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When offence u/s 498A of IPC is not applicable – Quashed




APPELLANTS: (1) Jalam s/o Ghurka
aged about 24 years

(2) Smt. Gouri Bai w/o Ghurka
aged 45 years

(3) Smt. Lalti Bai w/o Babu Lodhi,
aged about 20 years

All R/o village Hanuman Sagar,
Thana Kotwali, Tikamgarh,District Tikamgarh (MP)


RESPONDENT : State of Madhya Pradesh, through District Magistrate, Tikamgarh (M.P.).

Shri Ashish Tiwari, Advocate for the appellants. Shri Sudeep Deb, Panel Lawyer for the respondent /State

Judgment reserved on : 16.08.2013 Judgment delivered on : 12.11.2013

(J U D G M E N T)

In this appeal, the accused/appellants have called in question the soundness of the judgment dated 20 /11 / 1 996 passed by the First Additional Sessions Judge, Tikamgarh to the Court of Sessions Judge, Tikamgarh (MP) in ST No.57 / 1994, each one of the appellants was convicted and sentenced as under:-

No. and names of the appellants – Conviction under Section – Sentence

1. Jalam – 498A of IPC – Undergo RI for 3 years and to pay fine of Rs.2000 / – and in default to suffer imprisonment for 3 months.
2. Smt. Gouri – 306 of IPC – Undergo RI for 5 years and to Bai pay fine of Rs.2000 / – and in default to suffer imprisonment for 3 months. 201 of IPC Undergo RI for one year and to
3. Smt. Lalti Bai – pay fine of Rs.1000 / – and in default to suffer imprisonment for one month

02. The appeal, so far as it related to appellant No.1 Ghurka stands dismissed as abated verifying the factor of his death on dated 06 /03 / 2 013.

03. The basis of the prosecution case is the Marg Intimation No. 10/94 under Section 174 of Cr.P.C. which was lodged by complainant Gorelal at Kotwali Tikamgarh, father of the deceased Rampyaribai who died on 20.03.1994 under the mysterious circumstances which reads as under:-

“Qfj;knh mijksDr us gkftj Fkkuk vkdj fjiksVZ fd;k fd esjh cPph jkeI;kjh mez djhcu 20 o”kZ dh xzke guqeku lkxj ds tkye yks/kh dks C;kgh Fkh cPph dh vkt vpkud djhcu pkj cts fnu ekSr gks xbZ ftldh lwpuk eq>s tSls gh feyh rks eSa rRdky vius yM+ds fd’kksjh] f’kon;ky] guqer xkWao ds lksojr xksfoUnkjk vkfn ds guqeku lkxj x;k ogkWa irk pyk fd cPph dks ekSr ds mijkar rRdky fcuk fdlh dh jk; ns[ks tyk fn;k x;k gS tcfd gelc yksxksa dks irk pyk fd cPph us nksigj lc ifjokj okyksa dks [kkuk f[kyk;k o ekSr ds iwoZ vkt 3 Cri. Appeal 2114 of 1996 og LoLFk Fkh cPph igys ls chekj ugha Fkh tykus okys xkWao ds o muds ?kj ds /kqjds yks/kh] jruyks/kh] dk’kkhjke yks/kh] Hkxokunkl] ckcw] jke yks/kh] yVksjh] HkS;kyky] nmizrki flag] ckcw ukfor vkfn Fks eq>s vius cPph dh ekSr esa lansg gS lks fjiksVZ dks vk;k gwWA”

(emphasis supplied)

04. On basis of this report offence was registered; statement of complainant Gorelal and his family members and others were recorded under Section 161 of Cr.P.C. In the course of investigation some dry earth was seized that it contains traces of Sulphas poison. The sari and blouse of the deceased also seized, and sent for chemical examination. On completion of other required formalities, investigating agency filed challan under Sections 498 (A), 306 and 201 of the I.P.C. in the Committal Court which in his turn committed the matter to the Court of Sessions, Tikamgarh and eventually the matter was tried by learned trial Judge.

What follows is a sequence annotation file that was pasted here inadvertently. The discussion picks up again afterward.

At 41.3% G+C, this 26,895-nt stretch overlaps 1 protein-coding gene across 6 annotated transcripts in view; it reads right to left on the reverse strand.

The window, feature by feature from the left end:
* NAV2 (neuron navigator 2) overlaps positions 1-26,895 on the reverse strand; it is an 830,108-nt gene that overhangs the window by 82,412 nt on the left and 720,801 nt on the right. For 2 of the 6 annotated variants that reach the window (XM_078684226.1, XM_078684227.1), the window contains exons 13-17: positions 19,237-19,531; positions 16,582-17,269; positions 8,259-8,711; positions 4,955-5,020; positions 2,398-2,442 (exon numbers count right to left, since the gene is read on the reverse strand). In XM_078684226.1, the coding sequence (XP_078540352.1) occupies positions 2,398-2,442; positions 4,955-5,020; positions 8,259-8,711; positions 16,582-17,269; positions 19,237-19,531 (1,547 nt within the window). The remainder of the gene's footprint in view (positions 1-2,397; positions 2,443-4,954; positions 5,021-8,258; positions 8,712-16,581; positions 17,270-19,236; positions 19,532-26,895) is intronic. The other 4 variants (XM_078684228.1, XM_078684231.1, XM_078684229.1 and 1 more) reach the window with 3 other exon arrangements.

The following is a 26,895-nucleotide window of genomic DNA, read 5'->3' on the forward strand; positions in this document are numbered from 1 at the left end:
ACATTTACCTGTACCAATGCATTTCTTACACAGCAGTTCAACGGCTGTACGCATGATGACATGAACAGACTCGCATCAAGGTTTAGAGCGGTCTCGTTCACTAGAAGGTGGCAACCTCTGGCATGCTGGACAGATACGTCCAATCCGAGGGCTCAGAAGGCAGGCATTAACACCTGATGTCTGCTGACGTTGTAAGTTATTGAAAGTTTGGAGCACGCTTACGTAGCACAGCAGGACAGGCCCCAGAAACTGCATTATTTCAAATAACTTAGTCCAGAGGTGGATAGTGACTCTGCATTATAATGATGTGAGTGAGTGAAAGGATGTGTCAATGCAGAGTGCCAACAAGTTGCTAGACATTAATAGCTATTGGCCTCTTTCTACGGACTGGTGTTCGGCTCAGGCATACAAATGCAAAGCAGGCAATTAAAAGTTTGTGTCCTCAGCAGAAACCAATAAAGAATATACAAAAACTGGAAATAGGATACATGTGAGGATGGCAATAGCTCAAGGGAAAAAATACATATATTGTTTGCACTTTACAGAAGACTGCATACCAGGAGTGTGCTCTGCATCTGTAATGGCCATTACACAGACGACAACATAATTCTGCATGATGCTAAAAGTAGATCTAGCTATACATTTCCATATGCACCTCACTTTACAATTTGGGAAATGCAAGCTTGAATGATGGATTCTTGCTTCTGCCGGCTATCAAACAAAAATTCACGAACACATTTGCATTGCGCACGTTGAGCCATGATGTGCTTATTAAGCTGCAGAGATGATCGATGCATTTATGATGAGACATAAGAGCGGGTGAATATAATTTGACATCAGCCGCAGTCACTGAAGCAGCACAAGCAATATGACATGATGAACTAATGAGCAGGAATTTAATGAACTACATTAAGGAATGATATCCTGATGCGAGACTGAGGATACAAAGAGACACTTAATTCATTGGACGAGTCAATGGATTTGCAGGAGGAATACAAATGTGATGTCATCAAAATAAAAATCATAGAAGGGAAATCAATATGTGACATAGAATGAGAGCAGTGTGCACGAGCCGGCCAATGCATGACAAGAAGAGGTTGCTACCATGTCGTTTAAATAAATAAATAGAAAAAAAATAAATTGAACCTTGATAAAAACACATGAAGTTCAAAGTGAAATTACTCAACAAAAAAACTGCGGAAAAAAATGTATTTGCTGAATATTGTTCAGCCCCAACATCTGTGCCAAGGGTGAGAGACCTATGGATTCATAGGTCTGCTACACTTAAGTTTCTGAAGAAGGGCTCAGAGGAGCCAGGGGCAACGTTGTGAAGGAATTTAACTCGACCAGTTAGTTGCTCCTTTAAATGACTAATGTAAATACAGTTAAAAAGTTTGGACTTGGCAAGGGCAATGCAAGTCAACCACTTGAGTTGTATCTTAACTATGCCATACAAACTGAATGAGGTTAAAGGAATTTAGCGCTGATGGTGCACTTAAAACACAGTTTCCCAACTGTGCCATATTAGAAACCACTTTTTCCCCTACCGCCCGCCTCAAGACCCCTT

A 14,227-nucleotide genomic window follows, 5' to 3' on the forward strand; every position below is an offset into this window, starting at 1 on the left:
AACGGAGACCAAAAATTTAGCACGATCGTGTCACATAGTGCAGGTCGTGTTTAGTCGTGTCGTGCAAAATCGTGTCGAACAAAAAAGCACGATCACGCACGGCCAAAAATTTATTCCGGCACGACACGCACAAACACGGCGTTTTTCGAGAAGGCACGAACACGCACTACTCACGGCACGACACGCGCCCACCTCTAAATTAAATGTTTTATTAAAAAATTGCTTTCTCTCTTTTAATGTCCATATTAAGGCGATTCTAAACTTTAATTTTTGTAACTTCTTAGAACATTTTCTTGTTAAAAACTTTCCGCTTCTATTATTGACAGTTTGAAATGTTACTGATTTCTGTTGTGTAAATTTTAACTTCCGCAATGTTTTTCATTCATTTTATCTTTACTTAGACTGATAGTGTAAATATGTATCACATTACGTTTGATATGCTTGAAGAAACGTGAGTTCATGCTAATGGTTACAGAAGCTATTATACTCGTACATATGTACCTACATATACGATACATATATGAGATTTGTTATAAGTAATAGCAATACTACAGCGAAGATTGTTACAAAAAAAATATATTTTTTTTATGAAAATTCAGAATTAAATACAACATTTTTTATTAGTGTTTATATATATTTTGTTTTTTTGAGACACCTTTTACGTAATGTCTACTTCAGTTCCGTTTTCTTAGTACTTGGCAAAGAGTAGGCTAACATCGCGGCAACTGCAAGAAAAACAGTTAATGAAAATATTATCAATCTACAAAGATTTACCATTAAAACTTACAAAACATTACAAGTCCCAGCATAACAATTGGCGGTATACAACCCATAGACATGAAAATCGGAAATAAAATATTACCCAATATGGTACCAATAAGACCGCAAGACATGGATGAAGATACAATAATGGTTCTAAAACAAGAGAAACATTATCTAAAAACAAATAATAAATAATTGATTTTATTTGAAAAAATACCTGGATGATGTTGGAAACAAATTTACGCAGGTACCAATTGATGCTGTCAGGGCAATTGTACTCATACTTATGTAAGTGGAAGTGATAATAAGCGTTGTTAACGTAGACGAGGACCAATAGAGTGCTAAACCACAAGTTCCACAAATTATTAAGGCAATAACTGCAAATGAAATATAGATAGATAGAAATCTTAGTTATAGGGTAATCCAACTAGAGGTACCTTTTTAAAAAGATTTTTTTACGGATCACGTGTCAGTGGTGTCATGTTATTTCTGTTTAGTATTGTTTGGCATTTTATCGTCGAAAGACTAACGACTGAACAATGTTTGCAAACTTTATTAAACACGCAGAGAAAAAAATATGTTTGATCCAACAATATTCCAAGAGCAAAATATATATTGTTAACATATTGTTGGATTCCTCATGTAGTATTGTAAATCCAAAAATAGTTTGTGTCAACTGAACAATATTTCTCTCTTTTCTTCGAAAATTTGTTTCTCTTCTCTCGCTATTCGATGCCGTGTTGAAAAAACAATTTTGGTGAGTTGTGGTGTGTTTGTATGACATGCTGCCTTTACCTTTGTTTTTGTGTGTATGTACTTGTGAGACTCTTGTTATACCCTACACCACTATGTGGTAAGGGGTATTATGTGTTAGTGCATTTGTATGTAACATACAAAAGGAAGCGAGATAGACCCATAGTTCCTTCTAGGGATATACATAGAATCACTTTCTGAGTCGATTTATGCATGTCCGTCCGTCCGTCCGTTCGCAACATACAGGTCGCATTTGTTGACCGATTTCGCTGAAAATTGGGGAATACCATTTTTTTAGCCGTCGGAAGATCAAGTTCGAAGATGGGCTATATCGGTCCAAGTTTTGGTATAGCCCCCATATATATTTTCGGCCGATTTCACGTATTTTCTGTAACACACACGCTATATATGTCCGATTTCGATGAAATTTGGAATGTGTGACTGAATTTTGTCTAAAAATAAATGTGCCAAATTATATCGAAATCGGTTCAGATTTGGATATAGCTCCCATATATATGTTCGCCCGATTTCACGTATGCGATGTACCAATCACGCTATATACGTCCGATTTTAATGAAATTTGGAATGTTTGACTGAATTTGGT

05. On basis of record, learned trial Court framed charges against the appellants who abjured their guilt so they put to trial.

06. The prosecution, to prove its case, examined 8 witnesses including complainant Gorelal, and filed documents Ex. P/1 to P/12.

07. During the statements recorded under Section 311 of Cr.P.C. the appellants denied all the facts which were put forth against them and claims to be falsely implicated. Defence was taken that Rampyaribai died due to illness. Pooranlal (DW /1) examined as the defence witness.

08. Learned Trial Court after consideration of the evidence placed before it, found the appellants Jalam, Smt. Gouri Bai, Smt. 4 Cri. Appeal 2114 of 1996 Lalti Bai and Ghurka (now deceased) guilty of the offence punishable under Sections and imposed the sentenced them as mentioned hereinabove.

09. Shri Ashish Tiwari, learned counsel for the appellants submitted that the learned trial Court has made a wrong judicial approach to the facts and circumstances of the case came to the wrong conclusion which cannot be sustained on a dispassionate scrutiny of the facts and law. The case of the prosecution depends entirely on circumstantial evidence and chain of the circumstances is at all not completed. The learned trial Court relied on the testimony of the interested witnesses. There is no corroboration of the prosecution case by the independent witnesses. Rampyaribai committed suicide because of the reasons that she had a sense of frustration that she could not became a mother. The learned trial Court found that dead body of Rampyaribai was cremated in a hurried manner without informing her parents and it is the reason that the appellants are found guilty but, it is not taken under consideration by the learned trial Court that parents of the deceased were living at another village at a considerable distance and massage was also sent to them but, since the body was getting decomposed giving foul smell, therefore it was cremated on the advice of villagers therefore, there was no question of attempting to screen evidence within the meaning of Section 201 of the IPC. Therefore, appeal be accepted and the appellants be acquitted.